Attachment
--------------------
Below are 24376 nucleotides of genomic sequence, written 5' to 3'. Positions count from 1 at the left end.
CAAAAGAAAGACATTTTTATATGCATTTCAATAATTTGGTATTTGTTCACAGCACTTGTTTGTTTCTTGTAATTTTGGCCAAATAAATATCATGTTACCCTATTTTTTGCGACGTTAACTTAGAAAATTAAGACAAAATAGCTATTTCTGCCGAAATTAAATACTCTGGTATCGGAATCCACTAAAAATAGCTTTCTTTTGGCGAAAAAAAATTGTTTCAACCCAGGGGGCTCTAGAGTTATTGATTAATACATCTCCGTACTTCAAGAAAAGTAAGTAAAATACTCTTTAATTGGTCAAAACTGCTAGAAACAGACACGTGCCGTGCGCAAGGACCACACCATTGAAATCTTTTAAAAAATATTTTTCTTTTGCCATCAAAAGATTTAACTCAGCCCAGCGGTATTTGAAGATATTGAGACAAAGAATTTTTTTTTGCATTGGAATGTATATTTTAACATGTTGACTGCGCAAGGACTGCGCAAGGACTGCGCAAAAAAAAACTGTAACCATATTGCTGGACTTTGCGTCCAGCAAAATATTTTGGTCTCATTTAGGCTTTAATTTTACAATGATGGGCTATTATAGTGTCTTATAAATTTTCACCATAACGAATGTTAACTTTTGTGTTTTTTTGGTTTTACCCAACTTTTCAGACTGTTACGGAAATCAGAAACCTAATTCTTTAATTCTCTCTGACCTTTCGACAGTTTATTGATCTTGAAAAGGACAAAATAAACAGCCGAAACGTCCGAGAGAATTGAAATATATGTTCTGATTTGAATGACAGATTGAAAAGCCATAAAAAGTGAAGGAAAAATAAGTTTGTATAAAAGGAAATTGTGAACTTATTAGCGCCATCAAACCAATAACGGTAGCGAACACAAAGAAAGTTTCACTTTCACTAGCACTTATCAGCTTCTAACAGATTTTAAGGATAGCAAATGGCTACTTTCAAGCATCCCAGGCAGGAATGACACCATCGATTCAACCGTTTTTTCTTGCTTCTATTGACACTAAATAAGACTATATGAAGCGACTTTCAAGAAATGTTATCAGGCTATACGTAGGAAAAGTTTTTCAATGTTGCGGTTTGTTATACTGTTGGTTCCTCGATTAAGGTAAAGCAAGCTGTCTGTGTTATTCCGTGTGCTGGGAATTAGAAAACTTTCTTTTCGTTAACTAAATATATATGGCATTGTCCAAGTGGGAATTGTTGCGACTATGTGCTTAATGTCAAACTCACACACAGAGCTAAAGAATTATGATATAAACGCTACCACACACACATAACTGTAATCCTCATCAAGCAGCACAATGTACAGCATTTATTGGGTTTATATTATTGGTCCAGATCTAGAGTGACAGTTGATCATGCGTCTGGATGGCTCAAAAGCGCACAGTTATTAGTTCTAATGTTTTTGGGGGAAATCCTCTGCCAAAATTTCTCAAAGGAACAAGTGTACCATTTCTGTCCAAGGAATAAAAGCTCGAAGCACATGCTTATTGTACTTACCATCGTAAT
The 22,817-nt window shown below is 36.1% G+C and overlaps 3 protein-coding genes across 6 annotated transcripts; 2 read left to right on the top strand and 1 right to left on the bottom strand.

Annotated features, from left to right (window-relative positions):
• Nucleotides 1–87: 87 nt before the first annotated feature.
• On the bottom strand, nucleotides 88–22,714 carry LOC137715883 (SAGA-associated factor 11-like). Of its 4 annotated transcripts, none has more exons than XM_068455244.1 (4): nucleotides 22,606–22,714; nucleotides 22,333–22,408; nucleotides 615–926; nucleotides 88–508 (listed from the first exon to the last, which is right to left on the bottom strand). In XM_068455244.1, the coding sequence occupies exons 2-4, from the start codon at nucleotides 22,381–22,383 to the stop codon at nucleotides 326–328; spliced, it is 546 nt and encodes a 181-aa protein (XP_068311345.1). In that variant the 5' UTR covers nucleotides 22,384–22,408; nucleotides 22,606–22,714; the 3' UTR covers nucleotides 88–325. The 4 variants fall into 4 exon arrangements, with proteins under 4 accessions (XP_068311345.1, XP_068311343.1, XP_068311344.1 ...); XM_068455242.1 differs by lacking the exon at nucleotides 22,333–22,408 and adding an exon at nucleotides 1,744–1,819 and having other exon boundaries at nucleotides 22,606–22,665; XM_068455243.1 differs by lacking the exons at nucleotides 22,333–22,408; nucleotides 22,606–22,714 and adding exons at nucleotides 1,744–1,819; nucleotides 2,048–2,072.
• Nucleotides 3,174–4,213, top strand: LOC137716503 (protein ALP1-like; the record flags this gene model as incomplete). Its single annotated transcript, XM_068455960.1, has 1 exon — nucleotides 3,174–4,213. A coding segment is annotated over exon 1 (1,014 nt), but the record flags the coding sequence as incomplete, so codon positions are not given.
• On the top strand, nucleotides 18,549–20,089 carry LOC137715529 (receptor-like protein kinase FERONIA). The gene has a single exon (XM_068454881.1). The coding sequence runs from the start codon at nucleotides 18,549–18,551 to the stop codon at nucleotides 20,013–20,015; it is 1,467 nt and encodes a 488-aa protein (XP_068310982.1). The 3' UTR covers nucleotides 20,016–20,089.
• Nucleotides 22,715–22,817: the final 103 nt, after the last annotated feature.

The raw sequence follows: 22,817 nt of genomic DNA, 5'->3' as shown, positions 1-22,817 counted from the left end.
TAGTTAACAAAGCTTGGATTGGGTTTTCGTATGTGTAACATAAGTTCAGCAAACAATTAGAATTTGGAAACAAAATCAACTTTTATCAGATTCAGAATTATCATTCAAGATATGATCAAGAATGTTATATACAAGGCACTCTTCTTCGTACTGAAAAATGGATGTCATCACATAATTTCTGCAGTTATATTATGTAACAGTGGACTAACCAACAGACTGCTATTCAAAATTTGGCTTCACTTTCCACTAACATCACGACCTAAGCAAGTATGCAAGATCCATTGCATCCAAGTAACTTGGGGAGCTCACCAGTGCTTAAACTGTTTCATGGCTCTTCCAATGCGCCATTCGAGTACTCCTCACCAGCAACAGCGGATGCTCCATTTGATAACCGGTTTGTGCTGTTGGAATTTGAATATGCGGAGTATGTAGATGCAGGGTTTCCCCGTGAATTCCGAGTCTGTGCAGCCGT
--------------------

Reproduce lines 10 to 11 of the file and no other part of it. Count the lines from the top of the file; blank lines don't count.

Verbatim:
The raw sequence follows: 22,817 nt of genomic DNA, 5'->3' as shown, positions 1-22,817 counted from the left end.
TAGTTAACAAAGCTTGGATTGGGTTTTCGTATGTGTAACATAAGTTCAGCAAACAATTAGAATTTGGAAACAAAATCAACTTTTATCAGATTCAGAATTATCATTCAAGATATGATCAAGAATGTTATATACAAGGCACTCTTCTTCGTACTGAAAAATGGATGTCATCACATAATTTCTGCAGTTATATTATGTAACAGTGGACTAACCAACAGACTGCTATTCAAAATTTGGCTTCACTTTCCACTAACATCACGACCTAAGCAAGTATGCAAGATCCATTGCATCCAAGTAACTTGGGGAGCTCACCAGTGCTTAAACTGTTTCATGGCTCTTCCAATGCGCCATTCGAGTACTCCTCACCAGCAACAGCGGATGCTCCATTTGATAACCGGTTTGTGCTGTTGGAATTTGAATATGCGGAGTATGTAGATGCAGGGTTTCCCCGTGAATTCCGAGTCTGTGCAGCCGT